JOURNAL ARTICLE

11C-methionine (MET) and 18F-fluorothymidine (FLT) PET in patients with newly diagnosed glioma

Tetsuhiro Hatakeyama, Nobuyuki Kawai, Yoshihiro Nishiyama, Yuka Yamamoto, Yasuhiro Sasakawa, Tomotsugu Ichikawa, Takashi Tamiya
European Journal of Nuclear Medicine and Molecular Imaging 2008, 35 (11): 2009-17
18542957

PURPOSE: The purpose of this prospective study was to clarify the individual and combined role of L-methyl-(11)C-methionine-positron emission tomography (MET-PET) and 3'-deoxy-3'-[(18)F]fluorothymidine (FLT)-PET in tumor detection, noninvasive grading, and assessment of the cellular proliferation rate in newly diagnosed histologically verified gliomas of different grades.

MATERIALS AND METHODS: Forty-one patients with newly diagnosed gliomas were investigated with MET-PET before surgery. Eighteen patients were also examined with FLT-PET. MET and FLT uptakes were assessed by standardized uptake value of the tumor showing the maximum uptake (SUV(max)), and the ratio to uptake in the normal brain parenchyma (T/N ratio). All tumors were graded by the WHO grading system using surgical specimens, and the proliferation activity of the tumors were determined by measuring the Ki-67 index obtained by immunohistochemical staining.

RESULTS: On semiquantitative analysis, MET exhibited a slightly higher sensitivity (87.8%) in tumor detection than FLT (83.3%), and both tracers were 100% sensitive for malignant gliomas. Low-grade gliomas that were false negative on MET-PET also were false negative on FLT-PET. Although the difference of MET SUV(max) and T/N ratio between grades II and IV gliomas was statistically significant (P < 0.001), there was a significant overlap of MET uptake in the tumors. The difference of MET SUV(max) and T/N ratio between grades II and III gliomas was not statistically significant. Low-grade gliomas with oligodendroglial components had relatively high MET uptake. The difference of FLT SUV(max) and T/N ratio between grades III and IV gliomas was statistically significant (P < 0.01). Again, the difference of FLT SUV(max) and T/N ratio between grades II and III gliomas was not statistically significant. Grade III gliomas with non-contrast enhancement on MR images had very low FLT uptake. In 18 patients who underwent PET examination with both tracers, a significant but relatively weak correlation was observed between the individual SUV(max) of MET and FLT (r = 0.54, P < 0.05) and T/N ratio of MET and FLT (r = 0.56, P < 0.05). Total FLT uptake in the tumor had a higher correlation (r = 0.89, P < 0.001) with Ki-67 proliferation index than MET uptake (r = 0.49, P < 0.01).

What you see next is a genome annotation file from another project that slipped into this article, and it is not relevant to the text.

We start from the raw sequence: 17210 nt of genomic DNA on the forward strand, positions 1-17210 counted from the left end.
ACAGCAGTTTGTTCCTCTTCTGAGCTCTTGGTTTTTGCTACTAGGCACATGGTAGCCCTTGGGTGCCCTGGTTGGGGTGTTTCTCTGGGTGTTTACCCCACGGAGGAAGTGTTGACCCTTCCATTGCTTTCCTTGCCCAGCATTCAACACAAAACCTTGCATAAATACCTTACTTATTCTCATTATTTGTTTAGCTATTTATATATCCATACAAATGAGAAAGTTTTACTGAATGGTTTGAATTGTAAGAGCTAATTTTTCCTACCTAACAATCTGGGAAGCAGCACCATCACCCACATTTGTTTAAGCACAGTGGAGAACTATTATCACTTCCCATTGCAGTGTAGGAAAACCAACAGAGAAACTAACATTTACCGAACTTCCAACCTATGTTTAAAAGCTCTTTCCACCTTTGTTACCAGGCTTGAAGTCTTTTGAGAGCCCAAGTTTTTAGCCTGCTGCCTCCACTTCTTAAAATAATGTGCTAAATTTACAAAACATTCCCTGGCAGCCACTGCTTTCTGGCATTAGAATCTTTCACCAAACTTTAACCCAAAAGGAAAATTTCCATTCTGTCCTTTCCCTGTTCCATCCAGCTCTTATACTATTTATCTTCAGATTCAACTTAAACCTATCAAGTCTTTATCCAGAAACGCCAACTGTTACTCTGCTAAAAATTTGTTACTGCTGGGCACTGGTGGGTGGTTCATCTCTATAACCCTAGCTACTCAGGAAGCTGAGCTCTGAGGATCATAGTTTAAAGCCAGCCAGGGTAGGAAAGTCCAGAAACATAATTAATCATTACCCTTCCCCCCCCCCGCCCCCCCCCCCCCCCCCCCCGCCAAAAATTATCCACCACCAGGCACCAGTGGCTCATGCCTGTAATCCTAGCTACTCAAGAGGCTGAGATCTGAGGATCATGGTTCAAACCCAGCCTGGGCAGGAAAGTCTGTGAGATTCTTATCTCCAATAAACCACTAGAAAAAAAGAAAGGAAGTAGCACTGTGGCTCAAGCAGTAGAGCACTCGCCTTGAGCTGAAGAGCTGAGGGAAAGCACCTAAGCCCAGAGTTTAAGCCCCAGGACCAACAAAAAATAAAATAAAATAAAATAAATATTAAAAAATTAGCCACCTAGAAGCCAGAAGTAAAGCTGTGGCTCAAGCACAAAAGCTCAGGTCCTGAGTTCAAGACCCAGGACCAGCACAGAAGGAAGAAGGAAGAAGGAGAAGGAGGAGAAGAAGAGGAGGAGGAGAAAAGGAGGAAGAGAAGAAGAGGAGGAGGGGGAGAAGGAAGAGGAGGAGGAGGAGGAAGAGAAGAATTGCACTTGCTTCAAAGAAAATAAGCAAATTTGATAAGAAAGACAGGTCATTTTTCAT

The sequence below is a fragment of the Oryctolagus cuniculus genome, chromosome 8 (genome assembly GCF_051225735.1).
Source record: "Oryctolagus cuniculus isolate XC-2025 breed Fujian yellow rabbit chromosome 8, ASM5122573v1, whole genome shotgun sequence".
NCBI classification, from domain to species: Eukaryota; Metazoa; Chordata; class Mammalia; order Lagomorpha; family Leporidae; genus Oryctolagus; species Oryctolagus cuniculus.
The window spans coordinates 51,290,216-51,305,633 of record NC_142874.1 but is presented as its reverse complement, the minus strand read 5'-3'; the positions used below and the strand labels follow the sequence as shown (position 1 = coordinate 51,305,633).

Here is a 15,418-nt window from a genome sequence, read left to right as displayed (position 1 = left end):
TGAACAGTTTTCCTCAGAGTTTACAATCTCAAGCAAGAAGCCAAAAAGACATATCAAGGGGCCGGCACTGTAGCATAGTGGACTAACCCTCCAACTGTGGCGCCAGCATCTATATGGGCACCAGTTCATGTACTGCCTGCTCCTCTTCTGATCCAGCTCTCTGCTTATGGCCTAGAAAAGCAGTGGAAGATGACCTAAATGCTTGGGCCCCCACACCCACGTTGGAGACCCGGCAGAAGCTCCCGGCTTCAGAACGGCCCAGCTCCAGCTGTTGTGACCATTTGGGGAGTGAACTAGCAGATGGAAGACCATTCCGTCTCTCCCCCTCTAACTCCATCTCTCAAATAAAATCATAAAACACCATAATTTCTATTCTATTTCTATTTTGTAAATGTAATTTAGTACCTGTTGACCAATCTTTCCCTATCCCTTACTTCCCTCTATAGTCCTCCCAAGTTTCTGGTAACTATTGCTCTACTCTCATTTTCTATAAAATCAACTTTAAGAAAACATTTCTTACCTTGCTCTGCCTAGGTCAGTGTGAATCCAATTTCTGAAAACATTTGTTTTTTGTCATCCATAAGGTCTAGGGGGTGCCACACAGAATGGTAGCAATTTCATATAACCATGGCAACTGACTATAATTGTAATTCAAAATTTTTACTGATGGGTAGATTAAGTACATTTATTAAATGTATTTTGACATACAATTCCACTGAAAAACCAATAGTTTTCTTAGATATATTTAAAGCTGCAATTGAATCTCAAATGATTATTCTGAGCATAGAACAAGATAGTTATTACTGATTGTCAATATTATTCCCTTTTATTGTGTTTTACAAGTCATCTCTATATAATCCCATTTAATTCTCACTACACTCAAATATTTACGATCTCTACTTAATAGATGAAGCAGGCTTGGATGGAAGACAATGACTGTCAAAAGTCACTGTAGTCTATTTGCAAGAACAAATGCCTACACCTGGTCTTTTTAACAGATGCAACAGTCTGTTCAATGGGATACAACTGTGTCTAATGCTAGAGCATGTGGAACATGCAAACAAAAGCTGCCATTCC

CONCLUSIONS: PET studies using MET and FLT are useful for tumor detection in newly diagnosed gliomas. However, there is no complimentary information in tumor detection with simultaneous measurements of MET- and FLT-PET in low grade gliomas. FLT-PET seems to be superior than MET-PET in noninvasive tumor grading and assessment of proliferation activity in gliomas of different grades.

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